By Gina Vitiello, LEED AP
Published in the February 2010 issue of Today’s Facility Manager
In today’s age of rising energy costs and reducing carbon footprints, the construction of new buildings and the facility management (FM) of existing structures now require the implementation of energy efficient operations and sustainable building strategies. In fact, the federal government is even promoting green building practices by offering tax incentives and programs such as Energy Star. State and local governments also support it by including green building requirements in contract language for public construction programs and local building codes.
Business owners and commercial real estate developers are recognizing that green building practices can reduce energy costs and operating expenses while simultaneously enhancing a facility’s value. Given these benefits, companies are proudly publicizing their buildings as LEED (Leadership in Energy and Environmental Design) certified.
Launched in 2001, the LEED accreditation program enables building professionals to gain the knowledge and skills to steward the LEED certification process successfully; this encompasses every aspect of building construction, design, and maintenance. LEED Accredited Professionals (APs) demonstrate a thorough understanding of green building practices and principles along with the complex LEED rating system. It is common for project teams to be comprised of several LEED APs—from design professionals to specialty contractors.
Lawyers who represent clients in the real estate, leasing, and construction industries are making it a priority to learn about green building in order to understand the issues that develop as these practices continue to grow and evolve. LEED AP attorneys can provide the legal expertise needed to craft solid contracts and agreements built on green strategies that work from start to finish.
LEED AP attorneys can assist from the planning stage, when critical legal strategies can be used to take advantage of tax incentives or other cost saving tactics. This follows through to the contract stage, when the attorney can help allocate the risk of cost saving performance guarantees, obtain LEED certification, and ensure prevention of de-certification.
Moreover, as the green building industry continues to develop, new legal issues arise that have not been encountered in the past. Without previous laws and cases setting a precedent, many green building legal issues are novel and must be resolved without looking to previous legal examples.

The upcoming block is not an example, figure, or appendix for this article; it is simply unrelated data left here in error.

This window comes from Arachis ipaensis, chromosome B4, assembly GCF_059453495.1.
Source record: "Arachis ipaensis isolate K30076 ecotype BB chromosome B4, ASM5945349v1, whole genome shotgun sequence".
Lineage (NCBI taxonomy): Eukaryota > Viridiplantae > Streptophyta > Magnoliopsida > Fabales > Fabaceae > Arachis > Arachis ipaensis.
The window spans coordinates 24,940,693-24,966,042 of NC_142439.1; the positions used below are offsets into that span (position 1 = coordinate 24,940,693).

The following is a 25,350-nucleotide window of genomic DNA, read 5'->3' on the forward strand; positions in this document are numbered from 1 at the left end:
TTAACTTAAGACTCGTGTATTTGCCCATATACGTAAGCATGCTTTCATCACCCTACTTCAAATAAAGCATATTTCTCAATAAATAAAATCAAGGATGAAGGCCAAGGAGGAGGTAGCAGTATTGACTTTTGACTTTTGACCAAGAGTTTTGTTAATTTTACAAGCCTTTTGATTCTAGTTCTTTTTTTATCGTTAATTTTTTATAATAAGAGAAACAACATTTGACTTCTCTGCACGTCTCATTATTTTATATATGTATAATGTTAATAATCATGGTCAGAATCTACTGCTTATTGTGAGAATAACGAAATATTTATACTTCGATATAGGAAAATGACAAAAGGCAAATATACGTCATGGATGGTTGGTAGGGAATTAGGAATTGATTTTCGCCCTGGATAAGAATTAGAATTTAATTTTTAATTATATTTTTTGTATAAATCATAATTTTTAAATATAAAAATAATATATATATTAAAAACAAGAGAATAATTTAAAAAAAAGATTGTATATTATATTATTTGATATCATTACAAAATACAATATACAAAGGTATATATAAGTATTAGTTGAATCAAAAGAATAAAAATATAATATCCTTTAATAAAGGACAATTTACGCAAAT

Because green building practices are flexible, LEED continues to evolve, taking advantage of new technologies and advancements in building science while prioritizing energy efficiency and CO2 emissions reductions. As LEED guidelines progress, LEED APs must continue to educate themselves in order to remain current on sustainability practices that will assist clients in achieving their environmental goals.
LEED concepts and requirements are very technical and comprehensive. Learning the LEED rating system, underlying principles, individual point criteria, and the certification process is a substantial undertaking. So while the designated LEED AP is typically a member of the design or construction team, there are no barriers that prevent project lawyers from being a designated individual. Regardless of the recipient, this can contribute one point toward overall LEED certification for the construction team.
Many clients are interested in green building and are looking for opportunities to use LEED certification to help add value to their properties or revenue stream. However, fms are not always aware that a LEED AP lawyer can bring additional opportunities and value to green building projects. For instance, a lawyer who understands that the energy saving calculations necessary to obtain LEED points may also help the project qualify for federal or state tax credits. This can be a valuable asset when seeking LEED certification for a project.
Successful green building requires concentrated coordination of several disciplines—including those that fall under the legal umbrella. Many project teams do not deem it necessary to address potential legal issues in their early coordination efforts—when they might be most easily and affordably addressed. Working with a LEED AP attorney can provide a host of benefits throughout each phase of a construction project. And for attorneys wishing to obtain their LEED accreditation, other than the amount of time and hard work required, the benefits outweigh any negatives by far.
Vitiello, a partner in the Construction and Commercial Litigation practice with national law firm Chamberlain Hrdlicka, is one of the first 12 attorneys in the state of Georgia to obtain LEED Accreditation from the USGBC. She represents clients in contract negotiation matters, dispute avoidance/resolution, and litigation.
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Topic Tags: Professional-Development